7.2 v battery pack for rc cars
Model Number: 7.2v 250ma. For Vehicle Type: 7.2 v battery pack for rc cars. Tool Supplies: Battery. Remote Control Peripherals/Devices: Battery Charging Units. Use: Vehicles & Remote Control Toys
Upgrade Parts/Accessories: Charger. Four-wheel Drive. Attributes: Battery. RC Parts & Accs: Batteries – NiMH. Use: Vehicles & Remote Control Toys
Everything You Need to Know About RC Batteries
Batteries make everything go in RC, even in nitro-powered models — sure, the engine burns fuel, but you aren’t going anywhere without a battery on board to power the receiver and servos. As with so many aspects of our amazing hobby/sport, you can go super-deep into battery tech if it really interests you — but it’s hardly a requirement for making an informed battery choice and understanding the types of batteries we use in radio control. Here’s everything you really need to know
There are two essential types of batteries used to power electric models: Nickel-Metal Hydride (NiMH) and Lithium Polymer (LiPo). The chemistry-class names refer to the essential materials within the battery that react to store and release energy as electricity, 7.2 v battery pack for rc cars new and each has its pros and cons.
If you purchased a ready-to-run (RTR) model with an included battery, chances are it’s a NiMH. Nickel-metal packs are rugged, inexpensive, and don’t require much in the way of special care. However, they’re heavier than a LiPo battery of similar voltage and capacity (we’ll get to those terms), and their voltage decreases steadily as the pack is discharged. Once you start driving, your car goes slower with each passing minute. Not noticeably at first, but steadily.
As we just discussed, NiMH and LiPo packs are often referred to by the number of cells in the pack: for example, “2 cell” or “3 cell.” You may also see or read about LiPo packs with a designation such as 2S, 3S, 4S, etc. In this case, the “S” refers to series, and indicates that the cells within the pack are connected “positive to negative,” like in the illustration below.
Some LiPo packs features cells connected both in series and in parallel, which is designated by a “P.” For example, a “2S2P” LiPo pack would have two pairs of LiPo cells inside. Each pair would be wired in parallel (2P), and the two pairs would be wired together in series (2S). Is your head hurting? Don’t worry about it. Nearly every RC LiPo is wired in series and simply referred to as 2S, 3S, 4S, etc.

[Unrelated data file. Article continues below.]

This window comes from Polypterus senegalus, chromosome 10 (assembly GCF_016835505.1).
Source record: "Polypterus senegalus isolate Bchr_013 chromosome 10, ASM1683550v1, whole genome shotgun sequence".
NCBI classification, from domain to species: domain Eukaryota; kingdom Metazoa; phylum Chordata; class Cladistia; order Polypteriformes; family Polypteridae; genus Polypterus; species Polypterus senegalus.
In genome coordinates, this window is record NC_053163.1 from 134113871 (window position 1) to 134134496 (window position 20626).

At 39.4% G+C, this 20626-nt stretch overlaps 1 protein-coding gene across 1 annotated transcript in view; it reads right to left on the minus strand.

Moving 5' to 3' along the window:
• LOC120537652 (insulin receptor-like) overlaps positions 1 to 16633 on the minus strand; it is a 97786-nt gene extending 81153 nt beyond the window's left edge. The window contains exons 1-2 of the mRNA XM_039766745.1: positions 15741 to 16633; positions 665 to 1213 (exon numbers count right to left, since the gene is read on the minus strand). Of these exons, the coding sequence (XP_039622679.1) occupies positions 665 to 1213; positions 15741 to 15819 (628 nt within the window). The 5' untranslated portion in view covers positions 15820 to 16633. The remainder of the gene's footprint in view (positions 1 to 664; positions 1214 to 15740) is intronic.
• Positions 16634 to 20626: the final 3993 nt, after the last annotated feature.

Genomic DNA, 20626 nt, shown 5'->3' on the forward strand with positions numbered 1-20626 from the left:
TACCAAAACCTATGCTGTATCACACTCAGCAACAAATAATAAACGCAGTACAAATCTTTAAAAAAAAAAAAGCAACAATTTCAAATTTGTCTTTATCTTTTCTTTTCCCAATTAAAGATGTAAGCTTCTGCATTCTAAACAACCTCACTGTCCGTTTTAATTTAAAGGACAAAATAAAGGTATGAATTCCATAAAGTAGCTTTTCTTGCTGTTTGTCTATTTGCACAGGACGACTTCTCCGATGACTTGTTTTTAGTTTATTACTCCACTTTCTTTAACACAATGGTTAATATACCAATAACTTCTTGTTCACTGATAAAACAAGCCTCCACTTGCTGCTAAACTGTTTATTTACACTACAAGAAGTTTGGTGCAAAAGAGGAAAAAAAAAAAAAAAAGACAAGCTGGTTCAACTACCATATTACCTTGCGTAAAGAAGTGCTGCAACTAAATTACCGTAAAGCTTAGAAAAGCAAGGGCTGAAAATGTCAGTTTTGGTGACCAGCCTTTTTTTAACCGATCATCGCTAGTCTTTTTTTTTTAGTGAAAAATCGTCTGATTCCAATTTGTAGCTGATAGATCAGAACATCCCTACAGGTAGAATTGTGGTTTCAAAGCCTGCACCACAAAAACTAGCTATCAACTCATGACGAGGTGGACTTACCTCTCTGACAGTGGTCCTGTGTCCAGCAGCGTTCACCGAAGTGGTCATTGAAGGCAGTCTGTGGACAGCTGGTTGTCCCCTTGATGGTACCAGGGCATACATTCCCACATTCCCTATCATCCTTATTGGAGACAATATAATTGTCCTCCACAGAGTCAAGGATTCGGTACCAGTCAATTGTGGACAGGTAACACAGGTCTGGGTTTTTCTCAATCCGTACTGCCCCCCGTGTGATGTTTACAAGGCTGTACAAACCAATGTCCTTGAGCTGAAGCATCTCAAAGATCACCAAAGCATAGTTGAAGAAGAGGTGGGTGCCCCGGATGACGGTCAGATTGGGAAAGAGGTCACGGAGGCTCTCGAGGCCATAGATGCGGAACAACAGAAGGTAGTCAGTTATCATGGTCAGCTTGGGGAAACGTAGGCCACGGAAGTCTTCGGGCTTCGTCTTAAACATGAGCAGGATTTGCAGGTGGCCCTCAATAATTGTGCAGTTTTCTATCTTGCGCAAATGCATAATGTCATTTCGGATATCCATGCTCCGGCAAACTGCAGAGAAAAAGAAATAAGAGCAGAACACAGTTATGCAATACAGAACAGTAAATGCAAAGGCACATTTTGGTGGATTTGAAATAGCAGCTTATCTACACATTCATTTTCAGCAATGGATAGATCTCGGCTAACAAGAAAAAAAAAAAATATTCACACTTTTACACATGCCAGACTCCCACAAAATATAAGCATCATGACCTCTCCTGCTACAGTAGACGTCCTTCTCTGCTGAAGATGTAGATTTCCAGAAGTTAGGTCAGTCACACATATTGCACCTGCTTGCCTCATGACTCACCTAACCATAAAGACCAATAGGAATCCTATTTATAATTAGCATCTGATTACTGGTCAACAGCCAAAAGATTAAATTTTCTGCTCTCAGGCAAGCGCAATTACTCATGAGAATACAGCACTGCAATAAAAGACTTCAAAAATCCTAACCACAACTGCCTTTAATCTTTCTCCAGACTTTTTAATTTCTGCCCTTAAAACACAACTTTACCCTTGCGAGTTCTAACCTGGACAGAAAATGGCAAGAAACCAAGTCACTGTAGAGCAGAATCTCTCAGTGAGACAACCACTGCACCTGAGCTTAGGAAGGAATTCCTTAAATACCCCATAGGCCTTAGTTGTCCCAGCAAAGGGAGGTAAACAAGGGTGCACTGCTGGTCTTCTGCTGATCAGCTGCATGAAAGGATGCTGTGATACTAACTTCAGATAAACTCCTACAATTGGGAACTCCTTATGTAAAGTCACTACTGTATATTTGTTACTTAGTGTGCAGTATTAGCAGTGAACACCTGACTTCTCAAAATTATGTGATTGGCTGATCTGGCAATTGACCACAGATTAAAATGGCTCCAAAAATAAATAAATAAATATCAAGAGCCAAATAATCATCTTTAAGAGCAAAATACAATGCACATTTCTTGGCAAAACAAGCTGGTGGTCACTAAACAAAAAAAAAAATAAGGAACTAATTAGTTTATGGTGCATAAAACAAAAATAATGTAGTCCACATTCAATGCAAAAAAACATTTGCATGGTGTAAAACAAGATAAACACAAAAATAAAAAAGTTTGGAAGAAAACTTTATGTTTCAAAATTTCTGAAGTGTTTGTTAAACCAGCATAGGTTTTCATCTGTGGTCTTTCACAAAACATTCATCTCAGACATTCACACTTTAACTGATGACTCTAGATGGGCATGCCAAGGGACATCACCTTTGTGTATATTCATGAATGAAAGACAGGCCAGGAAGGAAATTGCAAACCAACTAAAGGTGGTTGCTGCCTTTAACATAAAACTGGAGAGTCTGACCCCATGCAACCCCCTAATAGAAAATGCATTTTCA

LiPo batteries are generally sold as accessories, but there are RTR models that include them. A LiPo battery is lighter than a NiMH of similar voltage and capacity, 7.2 v battery pack for rc cars which helps your model feel more powerful. Also contributing to that “feeling of power” (often called “punch”) is the LiPo’s ability to maintain its voltage longer as the pack is depleted.
Instead of delivering less and less voltage throughout your run, a LiPo will hold a steady voltage for most of your run, then fall off quickly at the end of the charge. The downside is cost (LiPos are more expensive than NiMH, but the gap is narrowing), and care — LiPos require a specific care regimen for longest life and safe use.
The big number on the battery label (3300, 4000, 5000 etc.) indicates its capacity in milliamp hours, which is generally shortened to “mAh.” The greater the number of mAh, the longer your car will run per charge (and conversely, the longer it will take to recharge the pack).
“Bigger number = longer run time” is all you really need to know, but it’s helpful to understand what the mAh rating actually means. If your battery is rated at 5000mAh, that means it can hold a steady 5-amp load for a full hour. We get “5” from “5000” because a milliamp is 1/1000 of an amp. Divide the mAh rating by 1000, and you get amps. 5000 ÷ 1000 = 5. If you have a 6000mAh battery, it can hold a 6 amp load for an hour. Or, if you put it on a 5 amp load, it will run longer than an hour. See? Greater capacity = longer run time.
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